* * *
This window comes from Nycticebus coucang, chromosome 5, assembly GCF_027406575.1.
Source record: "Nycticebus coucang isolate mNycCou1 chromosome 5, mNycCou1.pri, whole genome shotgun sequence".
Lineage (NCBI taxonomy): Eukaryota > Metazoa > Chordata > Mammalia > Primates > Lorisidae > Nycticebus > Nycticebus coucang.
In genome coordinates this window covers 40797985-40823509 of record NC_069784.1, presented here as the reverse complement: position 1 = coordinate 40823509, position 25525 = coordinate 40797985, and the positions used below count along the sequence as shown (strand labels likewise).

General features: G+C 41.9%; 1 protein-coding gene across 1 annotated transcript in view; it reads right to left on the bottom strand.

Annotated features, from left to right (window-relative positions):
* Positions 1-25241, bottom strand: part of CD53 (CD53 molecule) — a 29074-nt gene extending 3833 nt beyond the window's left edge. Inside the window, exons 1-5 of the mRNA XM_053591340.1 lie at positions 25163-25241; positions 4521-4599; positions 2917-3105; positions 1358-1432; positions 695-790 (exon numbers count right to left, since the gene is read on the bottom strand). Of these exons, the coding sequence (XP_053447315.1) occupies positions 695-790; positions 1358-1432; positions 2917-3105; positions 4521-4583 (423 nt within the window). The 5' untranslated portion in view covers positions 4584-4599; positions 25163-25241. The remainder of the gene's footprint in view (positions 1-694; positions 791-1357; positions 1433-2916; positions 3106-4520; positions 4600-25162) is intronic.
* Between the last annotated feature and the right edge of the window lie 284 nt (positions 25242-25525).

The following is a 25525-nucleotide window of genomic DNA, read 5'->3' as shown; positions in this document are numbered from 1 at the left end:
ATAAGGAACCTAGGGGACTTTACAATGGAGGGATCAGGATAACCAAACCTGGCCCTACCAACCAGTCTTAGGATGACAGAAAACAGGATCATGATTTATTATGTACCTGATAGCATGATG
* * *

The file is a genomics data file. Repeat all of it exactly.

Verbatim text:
This window comes from Nycticebus coucang, chromosome 5, assembly GCF_027406575.1.
Source record: "Nycticebus coucang isolate mNycCou1 chromosome 5, mNycCou1.pri, whole genome shotgun sequence".
Lineage (NCBI taxonomy): Eukaryota > Metazoa > Chordata > Mammalia > Primates > Lorisidae > Nycticebus > Nycticebus coucang.
In genome coordinates this window covers 40797985-40823509 of record NC_069784.1, presented here as the reverse complement: position 1 = coordinate 40823509, position 25525 = coordinate 40797985, and the positions used below count along the sequence as shown (strand labels likewise).

General features: G+C 41.9%; 1 protein-coding gene across 1 annotated transcript in view; it reads right to left on the bottom strand.

Annotated features, from left to right (window-relative positions):
* Positions 1-25241, bottom strand: part of CD53 (CD53 molecule) — a 29074-nt gene extending 3833 nt beyond the window's left edge. Inside the window, exons 1-5 of the mRNA XM_053591340.1 lie at positions 25163-25241; positions 4521-4599; positions 2917-3105; positions 1358-1432; positions 695-790 (exon numbers count right to left, since the gene is read on the bottom strand). Of these exons, the coding sequence (XP_053447315.1) occupies positions 695-790; positions 1358-1432; positions 2917-3105; positions 4521-4583 (423 nt within the window). The 5' untranslated portion in view covers positions 4584-4599; positions 25163-25241. The remainder of the gene's footprint in view (positions 1-694; positions 791-1357; positions 1433-2916; positions 3106-4520; positions 4600-25162) is intronic.
* Between the last annotated feature and the right edge of the window lie 284 nt (positions 25242-25525).

The following is a 25525-nucleotide window of genomic DNA, read 5'->3' as shown; positions in this document are numbered from 1 at the left end:
ATAAGGAACCTAGGGGACTTTACAATGGAGGGATCAGGATAACCAAACCTGGCCCTACCAACCAGTCTTAGGATGACAGAAAACAGGATCATGATTTATTATGTACCTGATAGCATGATG